Neurofibromas are benign tumours found on or within the body. All Neurofibromas grow from the tissue surrounding a nerve fiber. Neurofibromas generally appear in late childhood or early adolescence when hormones can affect the growth rate. They can be small, pea sized lumps or up to several centimeters in size.
Cutaneous or Dermal Neurofibromas are found on or under the skin. They are slow growing, usually soft and malleable (moveable), and can look smooth or like a collection of bumps.
Subcutaneous Neurofibromas are found deeper in the body and are firmer to the touch. Discrete neurofibromas are encapsulated, meaning they have definite edges or borders. Most people with NF1 have only several neurofibromas, but more rarely, some people can have hundreds or thousands of them, most commonly on the chest, arms and back. While they can be disfiguring if they appear on the face, neurofibromas are generally only removed it they cause concern or pain or are in an inconvenient location (e.g. under a bra strap).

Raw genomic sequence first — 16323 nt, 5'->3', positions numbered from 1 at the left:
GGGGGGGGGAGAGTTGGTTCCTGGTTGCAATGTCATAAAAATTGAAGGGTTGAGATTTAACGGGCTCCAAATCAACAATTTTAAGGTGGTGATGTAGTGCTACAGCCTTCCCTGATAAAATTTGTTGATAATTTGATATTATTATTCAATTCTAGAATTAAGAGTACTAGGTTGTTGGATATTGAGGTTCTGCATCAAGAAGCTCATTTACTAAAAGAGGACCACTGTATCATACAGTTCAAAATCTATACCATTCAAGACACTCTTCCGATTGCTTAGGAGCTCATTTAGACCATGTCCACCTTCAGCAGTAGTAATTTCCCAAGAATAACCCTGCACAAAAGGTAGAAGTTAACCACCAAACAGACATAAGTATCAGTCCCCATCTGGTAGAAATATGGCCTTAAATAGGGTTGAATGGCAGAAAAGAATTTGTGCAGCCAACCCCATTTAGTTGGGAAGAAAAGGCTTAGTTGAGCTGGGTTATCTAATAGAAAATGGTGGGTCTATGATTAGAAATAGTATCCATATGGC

It is extraordinarily rare for a discrete neurofibroma to become cancerous. However, they may have a detrimental impact on body systems by pressing on bone, nerves or other tissue, but will not invade these other structures. On the other hand, plexiform neurofibromas can wrap themselves around blood vessels and nerves and can therefore be more difficult to treat. (see Plexiform neurofibroma)